Personal Finance
Lesson 4
3 min

How you can set up your emergency fund

It is important to have an emergency fund in order to safeguard your personal financial goals. Therefore, setting money aside for unexpected expenses and difficult times is absolutely necessary. 

  • Open a separate savings account for emergency savings only with your bank 

  • Define the total you want to save i.e., how much money you should put aside from each pay cheque

  • Pay off any credit card debt

  • The general recommendation by experts is to have three times your monthly income set aside for emergencies, or even better, six times your monthly income

In this lesson, you are going to learn about setting up an emergency fund.

Besides your current account (transactional account) for deposits and withdrawal of your income and your expenses, there are a number of other financial tools you should have in place for basic money management. One of them is a personal emergency fund. 

How can I set up my emergency fund?

Instead of putting your extra cash in a household mason jar (where it’s tempting to pick out five euros for a coffee or two), we recommend opening a separate savings account (either with your own bank or another one) as your emergency fund. This account should be separate from your daily spendings, i.e., you should not be able to spend any of it by using your normal bank card. Setting up a savings account with your bank is relatively easy, you can either do it online with your banking app, or call them and have it set up within minutes. If your bank doesn’t offer an additional savings account, you could also look for free bank accounts and use such an account for your emergency fund.

Before you start setting up your savings fund for emergencies

While it is important to start your emergency fund as soon as you can, it is also important that any debts you do have should be paid off before you start your emergency fund. This rule also applies before you start investing in general. Paying off your bank overdraft and keeping expenditures with your credit card at a low level is an essential step in developing healthy financial habits. 

How much should I save?

The first step of setting up any emergency fund is calculating how much you can actually set aside each month after receiving your salary and making sure you can still pay your bills and necessities. Simply write down the amount in your notebook or excel spreadsheet for your budget for the week. See our previous lesson in the Bitpanda Academy on how to create a budget for more details.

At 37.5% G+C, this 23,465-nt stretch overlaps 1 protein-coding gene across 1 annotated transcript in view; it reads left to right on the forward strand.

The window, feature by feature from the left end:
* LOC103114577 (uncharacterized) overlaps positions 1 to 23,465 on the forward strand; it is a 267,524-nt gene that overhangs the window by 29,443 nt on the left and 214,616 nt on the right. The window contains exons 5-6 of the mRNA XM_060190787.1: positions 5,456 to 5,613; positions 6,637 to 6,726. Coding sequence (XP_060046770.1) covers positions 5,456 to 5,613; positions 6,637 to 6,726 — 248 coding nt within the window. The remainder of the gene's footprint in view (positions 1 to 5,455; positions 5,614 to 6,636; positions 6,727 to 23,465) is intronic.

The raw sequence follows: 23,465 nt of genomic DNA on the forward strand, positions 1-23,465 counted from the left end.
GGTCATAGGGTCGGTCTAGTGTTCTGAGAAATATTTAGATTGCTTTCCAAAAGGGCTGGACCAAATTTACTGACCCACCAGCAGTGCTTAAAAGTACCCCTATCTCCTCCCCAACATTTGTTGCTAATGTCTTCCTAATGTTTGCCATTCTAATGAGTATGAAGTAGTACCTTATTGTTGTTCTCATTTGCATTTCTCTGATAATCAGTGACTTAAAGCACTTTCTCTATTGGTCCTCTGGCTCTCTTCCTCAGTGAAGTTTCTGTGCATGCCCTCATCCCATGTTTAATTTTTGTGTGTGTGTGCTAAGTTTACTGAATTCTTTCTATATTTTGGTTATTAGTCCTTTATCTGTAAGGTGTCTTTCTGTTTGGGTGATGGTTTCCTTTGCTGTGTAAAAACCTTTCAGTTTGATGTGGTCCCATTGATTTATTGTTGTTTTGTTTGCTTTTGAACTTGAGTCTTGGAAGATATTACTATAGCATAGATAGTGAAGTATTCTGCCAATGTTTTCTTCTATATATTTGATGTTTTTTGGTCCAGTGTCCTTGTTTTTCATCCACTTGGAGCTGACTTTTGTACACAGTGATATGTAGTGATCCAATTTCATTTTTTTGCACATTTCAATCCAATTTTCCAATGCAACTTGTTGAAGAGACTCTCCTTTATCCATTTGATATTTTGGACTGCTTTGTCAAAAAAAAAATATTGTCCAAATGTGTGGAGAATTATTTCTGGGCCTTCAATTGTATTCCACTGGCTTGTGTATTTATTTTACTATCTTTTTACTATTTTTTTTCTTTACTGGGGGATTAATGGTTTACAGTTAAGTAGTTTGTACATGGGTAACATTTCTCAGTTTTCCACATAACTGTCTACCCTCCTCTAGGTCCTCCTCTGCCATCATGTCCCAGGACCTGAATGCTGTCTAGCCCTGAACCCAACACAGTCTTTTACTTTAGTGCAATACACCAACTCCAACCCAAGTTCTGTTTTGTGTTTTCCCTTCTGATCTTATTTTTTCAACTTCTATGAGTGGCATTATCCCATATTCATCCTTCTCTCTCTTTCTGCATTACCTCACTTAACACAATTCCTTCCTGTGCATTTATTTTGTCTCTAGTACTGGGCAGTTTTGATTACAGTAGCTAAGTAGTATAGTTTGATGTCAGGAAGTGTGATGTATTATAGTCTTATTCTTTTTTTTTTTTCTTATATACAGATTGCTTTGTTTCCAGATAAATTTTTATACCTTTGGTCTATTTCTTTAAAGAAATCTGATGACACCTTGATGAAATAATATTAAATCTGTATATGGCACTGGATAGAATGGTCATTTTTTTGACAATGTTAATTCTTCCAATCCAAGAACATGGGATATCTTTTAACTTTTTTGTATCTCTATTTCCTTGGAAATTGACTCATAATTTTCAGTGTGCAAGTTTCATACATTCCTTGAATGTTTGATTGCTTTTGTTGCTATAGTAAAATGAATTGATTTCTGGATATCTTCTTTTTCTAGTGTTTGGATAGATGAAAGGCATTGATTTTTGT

Based on the budget you have, you can then decide how much you want to put into your emergency savings or investment account. One possibility could be for example, 20% each month. Of course, if you manage to set aside more, even better! Once you have figured out which amount should go towards your emergency fund each month, make sure that you set up an automatic transfer from your bank account to your savings account the day after payday.

An emergency fund is absolutely necessary to alleviate the burden of financial stress. 

Example of how much to save for an emergency fund

The overall recommendation is to have at least three times your monthly income set aside for emergencies, or even better, six times your monthly income. The reasoning behind this is in case of an unforeseen emergency, you can live off your emergency fund for three to six months. This rule is of course influenced by additional factors, such as social security and government aid in the country you live in. But no matter your situation: at least three times your monthly income is a good rule of thumb.

 
 
 

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Maybe you are automatically thinking “I can’t save that much!” However, the aim of an emergency fund is not to accumulate a lot of money quickly, but to have this “cushion money” set aside to give you peace of mind and to have insurance in case the unthinkable happens. At the end of the day, having an emergency fund is all about planning for the future and the unpredictable events that life may throw at you, as well as potentially growing valuable interest.

FURTHER READING 

BOOKS

  • Lowry, Erin - Broke Millennial: Stop scraping by and get your financial life together

  • Wecks, Erik - How to manage your money when you don't have any

How to start investing for beginners

Emergency Fund Calculator: How much will protect you?

How to build an emergency fund

How to start and build an emergency fund

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